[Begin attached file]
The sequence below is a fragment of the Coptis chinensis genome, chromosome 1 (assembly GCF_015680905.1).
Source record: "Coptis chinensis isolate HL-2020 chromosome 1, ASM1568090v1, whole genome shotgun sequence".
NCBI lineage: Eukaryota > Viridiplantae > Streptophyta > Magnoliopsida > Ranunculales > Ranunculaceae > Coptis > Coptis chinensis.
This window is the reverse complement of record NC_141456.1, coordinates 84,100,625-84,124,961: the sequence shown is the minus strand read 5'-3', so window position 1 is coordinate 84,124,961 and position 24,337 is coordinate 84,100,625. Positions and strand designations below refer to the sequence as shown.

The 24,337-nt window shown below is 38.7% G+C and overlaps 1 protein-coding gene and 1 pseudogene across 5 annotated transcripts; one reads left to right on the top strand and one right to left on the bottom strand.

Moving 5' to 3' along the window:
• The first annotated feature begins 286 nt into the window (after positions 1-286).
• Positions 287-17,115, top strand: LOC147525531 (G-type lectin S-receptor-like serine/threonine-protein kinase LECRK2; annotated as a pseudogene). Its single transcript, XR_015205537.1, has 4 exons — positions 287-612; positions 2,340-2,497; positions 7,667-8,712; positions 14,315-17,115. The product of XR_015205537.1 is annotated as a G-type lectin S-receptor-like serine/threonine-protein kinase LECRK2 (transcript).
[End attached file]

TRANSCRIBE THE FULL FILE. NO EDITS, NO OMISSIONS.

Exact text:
The sequence below is a fragment of the Coptis chinensis genome, chromosome 1 (assembly GCF_015680905.1).
Source record: "Coptis chinensis isolate HL-2020 chromosome 1, ASM1568090v1, whole genome shotgun sequence".
NCBI lineage: Eukaryota > Viridiplantae > Streptophyta > Magnoliopsida > Ranunculales > Ranunculaceae > Coptis > Coptis chinensis.
This window is the reverse complement of record NC_141456.1, coordinates 84,100,625-84,124,961: the sequence shown is the minus strand read 5'-3', so window position 1 is coordinate 84,124,961 and position 24,337 is coordinate 84,100,625. Positions and strand designations below refer to the sequence as shown.

The 24,337-nt window shown below is 38.7% G+C and overlaps 1 protein-coding gene and 1 pseudogene across 5 annotated transcripts; one reads left to right on the top strand and one right to left on the bottom strand.

Moving 5' to 3' along the window:
• The first annotated feature begins 286 nt into the window (after positions 1-286).
• Positions 287-17,115, top strand: LOC147525531 (G-type lectin S-receptor-like serine/threonine-protein kinase LECRK2; annotated as a pseudogene). Its single transcript, XR_015205537.1, has 4 exons — positions 287-612; positions 2,340-2,497; positions 7,667-8,712; positions 14,315-17,115. The product of XR_015205537.1 is annotated as a G-type lectin S-receptor-like serine/threonine-protein kinase LECRK2 (transcript).